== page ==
of this party, the General Assembly of Alabama at the session of 1859-'60 adopted joint resolutions by which it was made the duty of the Governor, upon the election of its candidates for the Presidency and Vice-Presidency, to call a convention of the people to "consider, determine, and do whatever, in the opinion of said convention, the rights, interests, and honor of the State of Alabama require too be done for their protection. " The Governor, by authority of said joint resolutions, and with the full concurrence of his own opinion, did, on the 6th day of this month, issue a proclamation calling said convention to assemble on the 7th day of January next. Commissioned to advise and consult with Your Excellency, it would be improper to declare at this time and in this communication what, in my opinion, will be the action of that convention. I will simply suggest that the hope of obtaining new and sufficient guaranties, by way of constitutional amendments or otherwise, has abandoned the hearts of all, event the most moderate Southern men. The expression of Republican presses and the representative men in and out of Congress, the futile efforts of the Senate and House committees, and the persistent silence of Mr. Lincoln have extinguished the last ray of such hope. But even if new guaranties could be obtained, they can bring no sense of security to the Southern mind; they would prove a temporary and delusive truce, a broken reed to pierce hereafter. The slave-holding States have never complained of the insufficiency of the Constitution or of the want of additional and further guaranties. They have asked no more than the faithful observance of those which are contained in the present Constitution. New guaranties will be utterly valueless without an entire revolution in the public temper, prejudices, opinions, sentiments, and education of the people of the non-slave-holding States. Laws passed in compliance with such new guaranties for the security and protection of property in slaves will avail nothing where their execution depends upon the Republican appointees of a Republican President.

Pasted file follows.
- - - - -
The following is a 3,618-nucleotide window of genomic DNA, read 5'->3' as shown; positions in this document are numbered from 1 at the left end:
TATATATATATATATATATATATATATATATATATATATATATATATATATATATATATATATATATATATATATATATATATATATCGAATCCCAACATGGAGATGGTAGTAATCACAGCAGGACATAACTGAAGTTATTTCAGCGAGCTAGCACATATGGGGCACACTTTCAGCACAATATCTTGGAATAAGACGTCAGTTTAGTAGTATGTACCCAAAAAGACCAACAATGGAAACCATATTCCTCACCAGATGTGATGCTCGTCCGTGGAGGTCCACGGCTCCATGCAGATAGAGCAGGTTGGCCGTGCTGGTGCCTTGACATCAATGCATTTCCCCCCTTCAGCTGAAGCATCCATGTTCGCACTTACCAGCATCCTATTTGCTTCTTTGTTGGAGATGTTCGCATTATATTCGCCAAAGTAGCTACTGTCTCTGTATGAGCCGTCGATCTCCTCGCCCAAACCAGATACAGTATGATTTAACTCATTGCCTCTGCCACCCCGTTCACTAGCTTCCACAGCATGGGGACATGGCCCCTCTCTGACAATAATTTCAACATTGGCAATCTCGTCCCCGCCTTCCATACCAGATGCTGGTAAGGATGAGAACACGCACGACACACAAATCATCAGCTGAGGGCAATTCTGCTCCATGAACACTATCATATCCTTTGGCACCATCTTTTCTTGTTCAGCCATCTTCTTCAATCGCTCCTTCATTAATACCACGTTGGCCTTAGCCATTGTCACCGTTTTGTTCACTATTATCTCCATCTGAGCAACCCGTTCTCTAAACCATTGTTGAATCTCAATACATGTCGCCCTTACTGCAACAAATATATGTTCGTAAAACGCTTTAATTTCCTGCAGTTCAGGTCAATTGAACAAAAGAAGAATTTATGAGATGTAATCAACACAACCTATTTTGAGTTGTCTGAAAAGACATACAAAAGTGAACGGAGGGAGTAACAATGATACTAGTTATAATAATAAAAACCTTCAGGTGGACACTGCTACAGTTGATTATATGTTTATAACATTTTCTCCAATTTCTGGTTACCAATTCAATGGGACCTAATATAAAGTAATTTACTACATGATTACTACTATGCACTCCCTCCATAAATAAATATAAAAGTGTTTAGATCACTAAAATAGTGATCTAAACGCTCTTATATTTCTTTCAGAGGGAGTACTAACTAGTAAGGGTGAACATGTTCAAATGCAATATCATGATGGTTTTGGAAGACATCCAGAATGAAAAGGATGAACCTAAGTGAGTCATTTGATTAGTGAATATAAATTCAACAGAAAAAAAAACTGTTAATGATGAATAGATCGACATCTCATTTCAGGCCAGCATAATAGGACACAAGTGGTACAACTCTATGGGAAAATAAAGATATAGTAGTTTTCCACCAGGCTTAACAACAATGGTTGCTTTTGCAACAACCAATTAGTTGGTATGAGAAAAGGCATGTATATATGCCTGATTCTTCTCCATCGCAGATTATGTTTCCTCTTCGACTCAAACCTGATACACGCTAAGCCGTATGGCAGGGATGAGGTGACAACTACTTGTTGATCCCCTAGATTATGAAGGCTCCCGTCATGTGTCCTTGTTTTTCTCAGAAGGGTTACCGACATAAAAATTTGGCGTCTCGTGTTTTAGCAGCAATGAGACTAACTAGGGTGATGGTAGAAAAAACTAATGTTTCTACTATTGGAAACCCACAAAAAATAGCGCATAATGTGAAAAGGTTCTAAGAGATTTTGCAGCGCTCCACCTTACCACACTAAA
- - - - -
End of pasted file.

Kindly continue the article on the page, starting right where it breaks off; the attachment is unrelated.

Speaking from what I am assured is the determination of the people of the State of Alabama and from what I know to be the opinion of her Governor, they do not propose to violate any section or clause of the Constitution in this movement. Whilst Alabama continues a member of the Union the people and Chief Executive intend, as it is their proud boast to have ever done, to regard and observe that instrument as a sacred compact. Hence the State of Alabama, being in the Union and prohibited by the third clause of the tenth section of the first article of the Constitution, does not propose co-operation in the sense of entering into any agreement or compact with another State or States to abolish the Federal Government or to secede from this prohibition of the Constitution no longer restrains or operates upon the sovereign right "to contract alliances, and do all the other acts and things which independent States may of right do. " This sufficiently answers the objection, so constantly urged, that several of the cotton States are determined to precipitate the act of secession, and disregard the situation and interests of their sister slave-holding States by refusing to meet them in convention. The people of Alabama recognize the right of the people of each other State to decide upon any infraction of their rights by the Federal Government, and to determine the mode and measure of redress.
The people of Alabama, however, also understand and will observe the comity which should exist between sovereign States, and especially